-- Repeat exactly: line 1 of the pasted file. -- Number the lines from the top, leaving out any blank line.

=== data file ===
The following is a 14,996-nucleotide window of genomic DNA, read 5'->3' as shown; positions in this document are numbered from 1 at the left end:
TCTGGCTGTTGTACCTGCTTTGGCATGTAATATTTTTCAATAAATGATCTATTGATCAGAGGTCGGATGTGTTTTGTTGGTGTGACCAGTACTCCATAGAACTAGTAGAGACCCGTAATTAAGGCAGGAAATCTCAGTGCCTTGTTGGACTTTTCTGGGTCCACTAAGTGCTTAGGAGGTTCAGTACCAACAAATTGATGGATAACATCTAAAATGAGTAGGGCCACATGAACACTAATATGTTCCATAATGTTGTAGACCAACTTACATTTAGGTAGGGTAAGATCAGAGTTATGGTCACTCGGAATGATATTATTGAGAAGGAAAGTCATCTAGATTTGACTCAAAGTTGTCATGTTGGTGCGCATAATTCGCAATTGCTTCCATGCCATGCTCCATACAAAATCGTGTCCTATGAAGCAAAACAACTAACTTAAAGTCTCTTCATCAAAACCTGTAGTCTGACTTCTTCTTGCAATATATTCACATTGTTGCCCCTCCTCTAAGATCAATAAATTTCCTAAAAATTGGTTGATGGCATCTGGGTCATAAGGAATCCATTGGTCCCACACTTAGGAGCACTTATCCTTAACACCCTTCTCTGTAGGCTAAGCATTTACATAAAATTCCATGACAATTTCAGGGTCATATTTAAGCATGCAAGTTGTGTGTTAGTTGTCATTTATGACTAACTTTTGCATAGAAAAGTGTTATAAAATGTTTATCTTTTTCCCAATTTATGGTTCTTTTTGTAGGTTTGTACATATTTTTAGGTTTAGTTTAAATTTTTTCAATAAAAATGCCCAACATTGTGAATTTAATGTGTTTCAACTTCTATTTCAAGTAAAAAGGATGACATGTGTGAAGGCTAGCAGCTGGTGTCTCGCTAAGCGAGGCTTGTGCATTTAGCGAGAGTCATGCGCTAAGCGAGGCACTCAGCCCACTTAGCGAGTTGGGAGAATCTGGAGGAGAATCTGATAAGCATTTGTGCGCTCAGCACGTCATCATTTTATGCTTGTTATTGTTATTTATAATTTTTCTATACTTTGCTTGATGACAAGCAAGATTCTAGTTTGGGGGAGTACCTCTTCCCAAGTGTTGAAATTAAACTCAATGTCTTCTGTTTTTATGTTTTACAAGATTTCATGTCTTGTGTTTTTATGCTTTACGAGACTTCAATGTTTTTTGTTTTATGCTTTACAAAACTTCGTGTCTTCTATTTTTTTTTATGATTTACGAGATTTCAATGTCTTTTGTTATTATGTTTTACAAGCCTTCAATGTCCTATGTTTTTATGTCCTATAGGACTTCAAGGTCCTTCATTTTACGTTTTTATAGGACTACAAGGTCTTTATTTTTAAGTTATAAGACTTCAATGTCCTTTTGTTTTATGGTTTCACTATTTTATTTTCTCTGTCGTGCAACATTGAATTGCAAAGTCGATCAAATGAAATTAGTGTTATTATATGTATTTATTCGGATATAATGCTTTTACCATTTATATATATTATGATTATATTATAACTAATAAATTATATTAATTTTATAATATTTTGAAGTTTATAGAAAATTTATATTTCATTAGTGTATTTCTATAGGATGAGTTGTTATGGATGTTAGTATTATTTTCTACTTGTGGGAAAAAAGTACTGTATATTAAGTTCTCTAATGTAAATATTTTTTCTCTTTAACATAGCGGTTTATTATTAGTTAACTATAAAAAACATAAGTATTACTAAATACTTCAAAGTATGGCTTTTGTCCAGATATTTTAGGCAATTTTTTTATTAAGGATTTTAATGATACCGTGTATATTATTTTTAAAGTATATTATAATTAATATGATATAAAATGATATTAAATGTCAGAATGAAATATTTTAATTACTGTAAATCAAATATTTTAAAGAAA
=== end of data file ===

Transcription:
The following is a 14,996-nucleotide window of genomic DNA, read 5'->3' as shown; positions in this document are numbered from 1 at the left end: